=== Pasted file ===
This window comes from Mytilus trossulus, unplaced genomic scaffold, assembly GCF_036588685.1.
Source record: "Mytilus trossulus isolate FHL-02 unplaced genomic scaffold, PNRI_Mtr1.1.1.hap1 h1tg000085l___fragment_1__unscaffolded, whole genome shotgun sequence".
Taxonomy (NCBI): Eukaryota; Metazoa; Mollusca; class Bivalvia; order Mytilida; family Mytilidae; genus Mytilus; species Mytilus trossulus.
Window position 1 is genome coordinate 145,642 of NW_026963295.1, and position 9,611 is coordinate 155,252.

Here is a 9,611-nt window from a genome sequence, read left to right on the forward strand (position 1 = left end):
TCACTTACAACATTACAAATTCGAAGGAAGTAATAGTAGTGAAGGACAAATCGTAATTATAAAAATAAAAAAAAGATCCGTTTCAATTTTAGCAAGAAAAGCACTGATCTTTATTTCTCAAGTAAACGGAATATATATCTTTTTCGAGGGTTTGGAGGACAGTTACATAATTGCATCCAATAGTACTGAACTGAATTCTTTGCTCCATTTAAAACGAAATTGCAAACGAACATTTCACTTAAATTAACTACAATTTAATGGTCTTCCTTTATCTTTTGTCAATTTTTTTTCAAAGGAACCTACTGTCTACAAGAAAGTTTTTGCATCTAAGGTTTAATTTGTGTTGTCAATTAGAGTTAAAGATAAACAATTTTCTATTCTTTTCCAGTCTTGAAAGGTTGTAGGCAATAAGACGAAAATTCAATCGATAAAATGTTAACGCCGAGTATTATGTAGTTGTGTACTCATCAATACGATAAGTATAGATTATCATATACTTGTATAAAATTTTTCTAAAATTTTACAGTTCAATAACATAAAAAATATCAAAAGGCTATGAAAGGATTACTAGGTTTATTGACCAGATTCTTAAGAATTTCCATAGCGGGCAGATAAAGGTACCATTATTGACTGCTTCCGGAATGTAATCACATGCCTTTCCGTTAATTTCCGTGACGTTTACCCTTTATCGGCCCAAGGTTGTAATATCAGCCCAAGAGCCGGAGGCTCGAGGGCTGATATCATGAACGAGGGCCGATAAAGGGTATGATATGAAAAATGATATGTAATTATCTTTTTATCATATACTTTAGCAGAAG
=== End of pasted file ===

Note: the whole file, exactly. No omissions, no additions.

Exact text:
This window comes from Mytilus trossulus, unplaced genomic scaffold, assembly GCF_036588685.1.
Source record: "Mytilus trossulus isolate FHL-02 unplaced genomic scaffold, PNRI_Mtr1.1.1.hap1 h1tg000085l___fragment_1__unscaffolded, whole genome shotgun sequence".
Taxonomy (NCBI): Eukaryota; Metazoa; Mollusca; class Bivalvia; order Mytilida; family Mytilidae; genus Mytilus; species Mytilus trossulus.
Window position 1 is genome coordinate 145,642 of NW_026963295.1, and position 9,611 is coordinate 155,252.

Here is a 9,611-nt window from a genome sequence, read left to right on the forward strand (position 1 = left end):
TCACTTACAACATTACAAATTCGAAGGAAGTAATAGTAGTGAAGGACAAATCGTAATTATAAAAATAAAAAAAAGATCCGTTTCAATTTTAGCAAGAAAAGCACTGATCTTTATTTCTCAAGTAAACGGAATATATATCTTTTTCGAGGGTTTGGAGGACAGTTACATAATTGCATCCAATAGTACTGAACTGAATTCTTTGCTCCATTTAAAACGAAATTGCAAACGAACATTTCACTTAAATTAACTACAATTTAATGGTCTTCCTTTATCTTTTGTCAATTTTTTTTCAAAGGAACCTACTGTCTACAAGAAAGTTTTTGCATCTAAGGTTTAATTTGTGTTGTCAATTAGAGTTAAAGATAAACAATTTTCTATTCTTTTCCAGTCTTGAAAGGTTGTAGGCAATAAGACGAAAATTCAATCGATAAAATGTTAACGCCGAGTATTATGTAGTTGTGTACTCATCAATACGATAAGTATAGATTATCATATACTTGTATAAAATTTTTCTAAAATTTTACAGTTCAATAACATAAAAAATATCAAAAGGCTATGAAAGGATTACTAGGTTTATTGACCAGATTCTTAAGAATTTCCATAGCGGGCAGATAAAGGTACCATTATTGACTGCTTCCGGAATGTAATCACATGCCTTTCCGTTAATTTCCGTGACGTTTACCCTTTATCGGCCCAAGGTTGTAATATCAGCCCAAGAGCCGGAGGCTCGAGGGCTGATATCATGAACGAGGGCCGATAAAGGGTATGATATGAAAAATGATATGTAATTATCTTTTTATCATATACTTTAGCAGAAG